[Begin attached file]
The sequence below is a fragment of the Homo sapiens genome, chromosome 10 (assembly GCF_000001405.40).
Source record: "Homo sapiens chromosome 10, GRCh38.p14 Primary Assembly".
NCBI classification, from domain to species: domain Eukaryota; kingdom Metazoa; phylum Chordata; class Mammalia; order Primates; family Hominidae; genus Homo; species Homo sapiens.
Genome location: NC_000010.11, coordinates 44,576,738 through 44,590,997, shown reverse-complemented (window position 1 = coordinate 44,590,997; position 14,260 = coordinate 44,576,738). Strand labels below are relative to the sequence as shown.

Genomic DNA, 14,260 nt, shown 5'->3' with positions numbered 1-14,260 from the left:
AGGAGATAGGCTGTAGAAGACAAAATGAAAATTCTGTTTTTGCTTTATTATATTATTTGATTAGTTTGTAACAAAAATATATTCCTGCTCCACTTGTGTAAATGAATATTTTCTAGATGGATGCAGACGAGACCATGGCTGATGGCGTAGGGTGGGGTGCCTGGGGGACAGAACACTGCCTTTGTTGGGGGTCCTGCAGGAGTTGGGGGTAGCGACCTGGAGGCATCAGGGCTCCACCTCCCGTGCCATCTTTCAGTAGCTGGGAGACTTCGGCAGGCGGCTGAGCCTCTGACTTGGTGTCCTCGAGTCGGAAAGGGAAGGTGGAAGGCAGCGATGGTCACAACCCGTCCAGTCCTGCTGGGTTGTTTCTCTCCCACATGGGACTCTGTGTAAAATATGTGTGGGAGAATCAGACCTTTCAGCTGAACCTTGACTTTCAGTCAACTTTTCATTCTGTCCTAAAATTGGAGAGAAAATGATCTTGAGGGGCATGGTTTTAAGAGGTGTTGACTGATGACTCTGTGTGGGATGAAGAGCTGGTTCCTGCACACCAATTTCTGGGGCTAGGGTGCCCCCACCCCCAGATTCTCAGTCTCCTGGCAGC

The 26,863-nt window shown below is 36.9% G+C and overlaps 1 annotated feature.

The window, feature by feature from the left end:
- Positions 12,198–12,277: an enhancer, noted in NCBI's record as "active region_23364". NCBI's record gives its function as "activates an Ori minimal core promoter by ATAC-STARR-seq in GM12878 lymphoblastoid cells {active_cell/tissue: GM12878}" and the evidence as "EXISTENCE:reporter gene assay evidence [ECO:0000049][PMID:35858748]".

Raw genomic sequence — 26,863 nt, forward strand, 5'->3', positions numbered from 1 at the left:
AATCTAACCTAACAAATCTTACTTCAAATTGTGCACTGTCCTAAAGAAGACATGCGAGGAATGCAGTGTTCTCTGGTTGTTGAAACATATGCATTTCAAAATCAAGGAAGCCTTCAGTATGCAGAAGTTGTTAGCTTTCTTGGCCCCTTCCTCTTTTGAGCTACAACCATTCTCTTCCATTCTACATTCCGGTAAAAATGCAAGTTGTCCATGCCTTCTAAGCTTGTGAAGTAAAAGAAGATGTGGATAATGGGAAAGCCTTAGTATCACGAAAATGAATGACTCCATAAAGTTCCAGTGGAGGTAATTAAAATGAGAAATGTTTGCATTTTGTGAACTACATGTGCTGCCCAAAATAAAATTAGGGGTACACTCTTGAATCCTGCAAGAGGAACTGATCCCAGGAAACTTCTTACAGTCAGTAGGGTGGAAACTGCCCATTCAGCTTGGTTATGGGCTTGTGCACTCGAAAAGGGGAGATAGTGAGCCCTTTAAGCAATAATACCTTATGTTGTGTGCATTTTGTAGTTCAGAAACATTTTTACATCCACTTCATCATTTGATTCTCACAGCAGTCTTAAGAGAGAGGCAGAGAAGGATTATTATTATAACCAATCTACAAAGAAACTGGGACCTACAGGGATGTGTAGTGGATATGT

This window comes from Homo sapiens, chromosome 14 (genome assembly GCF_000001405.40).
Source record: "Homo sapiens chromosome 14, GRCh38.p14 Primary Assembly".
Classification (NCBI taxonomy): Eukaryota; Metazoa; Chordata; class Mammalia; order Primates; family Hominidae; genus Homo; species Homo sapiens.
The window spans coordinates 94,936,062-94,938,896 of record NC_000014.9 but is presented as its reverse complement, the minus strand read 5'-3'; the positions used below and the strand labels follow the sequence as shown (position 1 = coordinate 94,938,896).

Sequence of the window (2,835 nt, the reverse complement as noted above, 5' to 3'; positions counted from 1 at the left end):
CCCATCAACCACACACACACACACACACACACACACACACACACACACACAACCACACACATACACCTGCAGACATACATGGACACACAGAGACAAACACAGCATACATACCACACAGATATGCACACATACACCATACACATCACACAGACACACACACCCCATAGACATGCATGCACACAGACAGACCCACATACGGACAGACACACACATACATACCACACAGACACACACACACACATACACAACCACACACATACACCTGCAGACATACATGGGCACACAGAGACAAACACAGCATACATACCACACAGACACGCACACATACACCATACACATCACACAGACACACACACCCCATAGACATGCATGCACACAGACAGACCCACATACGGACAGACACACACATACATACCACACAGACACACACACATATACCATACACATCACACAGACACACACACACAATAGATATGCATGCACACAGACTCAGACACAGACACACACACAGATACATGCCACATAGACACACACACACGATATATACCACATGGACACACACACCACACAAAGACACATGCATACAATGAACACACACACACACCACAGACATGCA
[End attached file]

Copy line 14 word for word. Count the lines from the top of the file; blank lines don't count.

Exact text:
Classification (NCBI taxonomy): Eukaryota; Metazoa; Chordata; class Mammalia; order Primates; family Hominidae; genus Homo; species Homo sapiens.